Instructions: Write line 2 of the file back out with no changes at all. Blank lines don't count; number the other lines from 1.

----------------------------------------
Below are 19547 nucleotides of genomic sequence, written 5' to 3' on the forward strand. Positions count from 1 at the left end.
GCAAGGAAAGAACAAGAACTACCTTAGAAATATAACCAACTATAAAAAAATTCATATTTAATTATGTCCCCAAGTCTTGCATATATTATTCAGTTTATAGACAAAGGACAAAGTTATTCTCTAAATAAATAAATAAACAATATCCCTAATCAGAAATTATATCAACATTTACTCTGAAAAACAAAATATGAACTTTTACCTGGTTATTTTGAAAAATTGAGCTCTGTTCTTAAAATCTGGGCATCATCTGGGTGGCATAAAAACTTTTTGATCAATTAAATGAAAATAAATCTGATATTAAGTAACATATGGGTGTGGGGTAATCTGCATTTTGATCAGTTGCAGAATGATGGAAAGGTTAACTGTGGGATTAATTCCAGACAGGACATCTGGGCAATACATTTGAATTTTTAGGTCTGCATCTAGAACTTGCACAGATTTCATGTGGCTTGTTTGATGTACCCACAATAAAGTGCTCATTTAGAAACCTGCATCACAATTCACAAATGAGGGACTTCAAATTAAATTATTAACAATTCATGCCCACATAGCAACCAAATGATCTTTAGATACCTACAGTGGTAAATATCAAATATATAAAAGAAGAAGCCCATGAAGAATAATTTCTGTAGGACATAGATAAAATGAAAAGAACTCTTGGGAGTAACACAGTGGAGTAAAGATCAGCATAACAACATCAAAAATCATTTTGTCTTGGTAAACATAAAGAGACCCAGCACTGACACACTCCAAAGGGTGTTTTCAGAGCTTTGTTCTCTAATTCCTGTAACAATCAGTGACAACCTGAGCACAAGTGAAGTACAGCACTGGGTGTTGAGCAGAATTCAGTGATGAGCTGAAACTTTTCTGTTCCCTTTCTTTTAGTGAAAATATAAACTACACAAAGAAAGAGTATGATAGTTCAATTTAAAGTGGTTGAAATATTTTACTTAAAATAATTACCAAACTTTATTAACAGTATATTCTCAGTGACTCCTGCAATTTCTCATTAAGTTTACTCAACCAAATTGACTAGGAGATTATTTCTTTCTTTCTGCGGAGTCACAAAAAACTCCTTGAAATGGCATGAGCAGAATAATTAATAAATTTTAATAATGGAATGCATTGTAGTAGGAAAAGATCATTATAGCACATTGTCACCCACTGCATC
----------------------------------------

GCAAGGAAAGAACAAGAACTACCTTAGAAATATAACCAACTATAAAAAAATTCATATTTAATTATGTCCCCAAGTCTTGCATATATTATTCAGTTTATAGACAAAGGACAAAGTTATTCTCTAAATAAATAAATAAACAATATCCCTAATCAGAAATTATATCAACATTTACTCTGAAAAACAAAATATGAACTTTTACCTGGTTATTTTGAAAAATTGAGCTCTGTTCTTAAAATCTGGGCATCATCTGGGTGGCATAAAAACTTTTTGATCAATTAAATGAAAATAAATCTGATATTAAGTAACATATGGGTGTGGGGTAATCTGCATTTTGATCAGTTGCAGAATGATGGAAAGGTTAACTGTGGGATTAATTCCAGACAGGACATCTGGGCAATACATTTGAATTTTTAGGTCTGCATCTAGAACTTGCACAGATTTCATGTGGCTTGTTTGATGTACCCACAATAAAGTGCTCATTTAGAAACCTGCATCACAATTCACAAATGAGGGACTTCAAATTAAATTATTAACAATTCATGCCCACATAGCAACCAAATGATCTTTAGATACCTACAGTGGTAAATATCAAATATATAAAAGAAGAAGCCCATGAAGAATAATTTCTGTAGGACATAGATAAAATGAAAAGAACTCTTGGGAGTAACACAGTGGAGTAAAGATCAGCATAACAACATCAAAAATCATTTTGTCTTGGTAAACATAAAGAGACCCAGCACTGACACACTCCAAAGGGTGTTTTCAGAGCTTTGTTCTCTAATTCCTGTAACAATCAGTGACAACCTGAGCACAAGTGAAGTACAGCACTGGGTGTTGAGCAGAATTCAGTGATGAGCTGAAACTTTTCTGTTCCCTTTCTTTTAGTGAAAATATAAACTACACAAAGAAAGAGTATGATAGTTCAATTTAAAGTGGTTGAAATATTTTACTTAAAATAATTACCAAACTTTATTAACAGTATATTCTCAGTGACTCCTGCAATTTCTCATTAAGTTTACTCAACCAAATTGACTAGGAGATTATTTCTTTCTTTCTGCGGAGTCACAAAAAACTCCTTGAAATGGCATGAGCAGAATAATTAATAAATTTTAATAATGGAATGCATTGTAGTAGGAAAAGATCATTATAGCACATTGTCACCCACTGCATC